Shetland needs its own approach. The Faroes is effectively covid free, whereas the UK has the highest death rate in Europe. Set up a phone line or web page where people who are symptomatic can register. Depending on numbers follow up with testing and contact tracing. It will also show distribution throughout the isles and clusters. Inter-island ferries as well as those to mainland Scotland are essential travel only. The NHS tracking app will not work in remote areas with poor mobile coverage in addition to its multiple other failings. The NHS video conferencing software will not work in areas with poor broadband and is unstable. The proposed quarantine for international arrivals is only 14 days. People have been under mandatory house arrest for nearly 2 months, and some of the smaller isles may not have been infected in the first place.

    Reply
    • Alastair Ball

      I fully agree with taking a geographical approach to lifting the lock up. If an area is clear and the R rate is zero then civil liberties should be reinstated.

      Maybe the Scottish government is frightened to take responsibility to lift the lock up because then they won’t be able to point the finger at the UK government for making mistakes .

      Looking on the bright side, this could be the start of the downfall of the SNP and their anti democratic way of governance.

      “Freedom” shouted the Aussie.

      Reply
      • ian Tinkler

        Nicola has been in bed with Boris right up to the 10th of May. Extraordinary how the NATS blame Boris when their own leader behaved as his poodle without a word of criticism for so long.
        She enabled through her own neglect of local issues to double Care Home deaths when compared to England. Not exactly a badge of pride for devolved Health Services of Scotland. The front line Medics and Nurses were and are magnificent in Scotland, it is the political stooges running the Health Boards to sycophant their political masters who worry me. A true bunch of jobsworths!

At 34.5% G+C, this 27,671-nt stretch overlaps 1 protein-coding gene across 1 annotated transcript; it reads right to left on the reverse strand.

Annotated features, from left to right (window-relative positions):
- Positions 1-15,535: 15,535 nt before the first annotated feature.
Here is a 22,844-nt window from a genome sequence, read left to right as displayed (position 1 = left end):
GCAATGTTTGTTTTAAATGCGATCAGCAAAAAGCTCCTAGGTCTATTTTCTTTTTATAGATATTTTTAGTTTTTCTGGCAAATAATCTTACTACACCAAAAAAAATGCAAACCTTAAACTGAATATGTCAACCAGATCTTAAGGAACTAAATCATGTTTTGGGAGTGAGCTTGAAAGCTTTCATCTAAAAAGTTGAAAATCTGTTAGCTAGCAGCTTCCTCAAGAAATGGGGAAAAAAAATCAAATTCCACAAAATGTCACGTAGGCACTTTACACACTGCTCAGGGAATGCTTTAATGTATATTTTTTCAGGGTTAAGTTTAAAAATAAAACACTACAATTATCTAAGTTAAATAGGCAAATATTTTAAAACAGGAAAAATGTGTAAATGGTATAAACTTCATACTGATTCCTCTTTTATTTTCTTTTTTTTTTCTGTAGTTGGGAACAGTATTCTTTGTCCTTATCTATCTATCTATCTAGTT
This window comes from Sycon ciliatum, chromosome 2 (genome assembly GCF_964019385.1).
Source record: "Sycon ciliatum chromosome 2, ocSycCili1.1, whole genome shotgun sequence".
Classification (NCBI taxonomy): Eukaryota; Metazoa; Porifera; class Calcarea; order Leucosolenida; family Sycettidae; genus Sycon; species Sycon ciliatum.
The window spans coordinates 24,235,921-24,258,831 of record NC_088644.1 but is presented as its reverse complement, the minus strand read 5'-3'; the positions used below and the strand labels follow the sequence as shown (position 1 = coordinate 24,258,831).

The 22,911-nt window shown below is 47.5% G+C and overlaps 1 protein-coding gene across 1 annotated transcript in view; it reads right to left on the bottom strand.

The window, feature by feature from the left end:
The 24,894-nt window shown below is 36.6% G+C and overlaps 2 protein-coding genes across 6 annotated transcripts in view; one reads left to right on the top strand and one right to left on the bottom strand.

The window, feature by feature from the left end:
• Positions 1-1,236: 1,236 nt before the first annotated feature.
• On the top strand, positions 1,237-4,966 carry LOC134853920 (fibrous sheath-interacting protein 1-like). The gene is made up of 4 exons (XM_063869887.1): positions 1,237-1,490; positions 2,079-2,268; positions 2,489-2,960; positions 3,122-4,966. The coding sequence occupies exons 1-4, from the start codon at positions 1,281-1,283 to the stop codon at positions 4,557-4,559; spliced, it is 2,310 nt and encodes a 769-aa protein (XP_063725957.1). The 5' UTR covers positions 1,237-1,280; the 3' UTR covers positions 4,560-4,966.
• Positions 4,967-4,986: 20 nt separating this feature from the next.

2. Ian Tinkler

    We seem to have a politics driven Headless-Chiken approach in Scotland. The endless lockdown and fearmongers are perhaps politics and fear-driven. There is plenty of evidence that enabling disadvantaged children back to school does not spread disease or risk children. The evidence from Denmark would indicate that to be a ration way to proceed. It will be interesting to see how England fares while the Scotish Governement vacillates.

    Reply

Your Comment

Please note, it is the policy of The Shetland Times to publish comments and letters from named individuals only. Both forename and surname are required.

Comments are moderated. Contributors must observe normal standards of decency and tolerance for the opinions of others.

The views expressed are those of contributors and not of The Shetland Times.

The Shetland Times reserves the right to decline or remove any contribution without notice or stating reason.

Comments are limited to 200 words but please email longer articles or letters to editorial@shetlandtimes.co.uk for consideration and include a daytime telephone number and your address. If emailing information in confidence please put "Not for publication" in both the subject line and at the top of the main message.

This site uses Akismet to reduce spam. Learn how your comment data is processed.